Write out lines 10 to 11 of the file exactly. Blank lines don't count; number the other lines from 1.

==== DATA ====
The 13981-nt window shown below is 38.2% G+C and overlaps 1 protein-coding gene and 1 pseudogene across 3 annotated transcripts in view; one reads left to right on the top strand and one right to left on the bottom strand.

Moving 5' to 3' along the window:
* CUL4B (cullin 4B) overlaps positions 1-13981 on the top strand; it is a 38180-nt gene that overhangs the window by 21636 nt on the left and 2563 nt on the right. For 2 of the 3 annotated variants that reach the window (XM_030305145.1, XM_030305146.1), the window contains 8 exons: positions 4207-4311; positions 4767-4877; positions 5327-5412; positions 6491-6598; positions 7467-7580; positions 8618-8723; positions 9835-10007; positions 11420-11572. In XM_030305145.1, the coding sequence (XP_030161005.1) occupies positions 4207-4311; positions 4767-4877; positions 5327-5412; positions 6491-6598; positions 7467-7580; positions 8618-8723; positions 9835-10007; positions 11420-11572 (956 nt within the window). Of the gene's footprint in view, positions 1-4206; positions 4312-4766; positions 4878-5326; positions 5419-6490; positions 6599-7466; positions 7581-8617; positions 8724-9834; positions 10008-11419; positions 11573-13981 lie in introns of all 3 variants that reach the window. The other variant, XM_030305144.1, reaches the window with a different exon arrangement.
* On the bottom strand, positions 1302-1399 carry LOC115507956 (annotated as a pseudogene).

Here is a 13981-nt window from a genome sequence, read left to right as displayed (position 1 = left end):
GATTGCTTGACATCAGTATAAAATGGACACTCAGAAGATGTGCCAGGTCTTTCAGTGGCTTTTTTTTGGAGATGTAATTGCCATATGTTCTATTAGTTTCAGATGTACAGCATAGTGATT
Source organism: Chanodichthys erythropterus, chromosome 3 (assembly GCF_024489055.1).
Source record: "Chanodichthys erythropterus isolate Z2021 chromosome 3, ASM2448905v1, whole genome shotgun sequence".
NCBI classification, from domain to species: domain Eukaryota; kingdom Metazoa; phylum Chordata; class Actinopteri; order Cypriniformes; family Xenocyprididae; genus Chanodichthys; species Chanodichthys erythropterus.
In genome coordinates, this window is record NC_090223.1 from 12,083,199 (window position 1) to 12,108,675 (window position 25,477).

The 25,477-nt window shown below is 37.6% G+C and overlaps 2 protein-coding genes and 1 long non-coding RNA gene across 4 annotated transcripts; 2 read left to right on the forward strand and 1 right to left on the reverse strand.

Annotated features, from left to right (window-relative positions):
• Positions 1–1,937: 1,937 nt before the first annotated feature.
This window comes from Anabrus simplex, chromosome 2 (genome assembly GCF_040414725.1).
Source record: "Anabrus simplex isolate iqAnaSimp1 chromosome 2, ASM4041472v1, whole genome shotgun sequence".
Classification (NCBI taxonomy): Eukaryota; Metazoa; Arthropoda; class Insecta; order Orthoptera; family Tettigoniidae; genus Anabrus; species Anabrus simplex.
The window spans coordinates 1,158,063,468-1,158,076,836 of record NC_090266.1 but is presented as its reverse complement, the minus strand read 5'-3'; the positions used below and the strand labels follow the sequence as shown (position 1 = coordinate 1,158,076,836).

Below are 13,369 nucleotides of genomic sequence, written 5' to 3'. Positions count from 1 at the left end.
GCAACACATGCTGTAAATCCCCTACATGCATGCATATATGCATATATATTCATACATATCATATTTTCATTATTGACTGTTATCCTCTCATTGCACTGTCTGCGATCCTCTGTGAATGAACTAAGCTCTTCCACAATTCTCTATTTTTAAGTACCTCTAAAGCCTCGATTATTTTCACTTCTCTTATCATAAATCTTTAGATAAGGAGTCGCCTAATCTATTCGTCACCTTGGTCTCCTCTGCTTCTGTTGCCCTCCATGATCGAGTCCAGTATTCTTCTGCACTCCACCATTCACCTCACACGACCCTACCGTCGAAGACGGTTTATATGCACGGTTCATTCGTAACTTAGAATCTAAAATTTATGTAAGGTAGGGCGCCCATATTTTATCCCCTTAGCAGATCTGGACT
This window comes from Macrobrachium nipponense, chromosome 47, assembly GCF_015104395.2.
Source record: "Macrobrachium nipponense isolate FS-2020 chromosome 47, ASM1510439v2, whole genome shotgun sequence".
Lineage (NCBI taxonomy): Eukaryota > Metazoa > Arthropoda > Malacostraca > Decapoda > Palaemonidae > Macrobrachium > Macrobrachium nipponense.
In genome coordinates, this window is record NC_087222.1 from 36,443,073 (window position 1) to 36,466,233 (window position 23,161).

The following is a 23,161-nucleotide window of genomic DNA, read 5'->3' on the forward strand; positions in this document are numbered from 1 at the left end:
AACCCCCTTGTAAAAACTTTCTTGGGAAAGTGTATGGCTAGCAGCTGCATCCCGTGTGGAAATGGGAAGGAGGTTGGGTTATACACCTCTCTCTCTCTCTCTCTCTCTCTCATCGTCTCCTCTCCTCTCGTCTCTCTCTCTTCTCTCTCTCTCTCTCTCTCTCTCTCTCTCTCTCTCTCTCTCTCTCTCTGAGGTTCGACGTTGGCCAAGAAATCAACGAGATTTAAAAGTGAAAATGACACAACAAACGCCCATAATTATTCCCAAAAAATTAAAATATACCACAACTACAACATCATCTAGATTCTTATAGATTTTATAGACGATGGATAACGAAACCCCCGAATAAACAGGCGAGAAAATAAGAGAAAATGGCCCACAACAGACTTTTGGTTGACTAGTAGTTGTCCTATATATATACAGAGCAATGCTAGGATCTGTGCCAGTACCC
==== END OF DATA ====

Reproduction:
In genome coordinates, this window is record NC_090223.1 from 12,083,199 (window position 1) to 12,108,675 (window position 25,477).

The 25,477-nt window shown below is 37.6% G+C and overlaps 2 protein-coding genes and 1 long non-coding RNA gene across 4 annotated transcripts; 2 read left to right on the forward strand and 1 right to left on the reverse strand.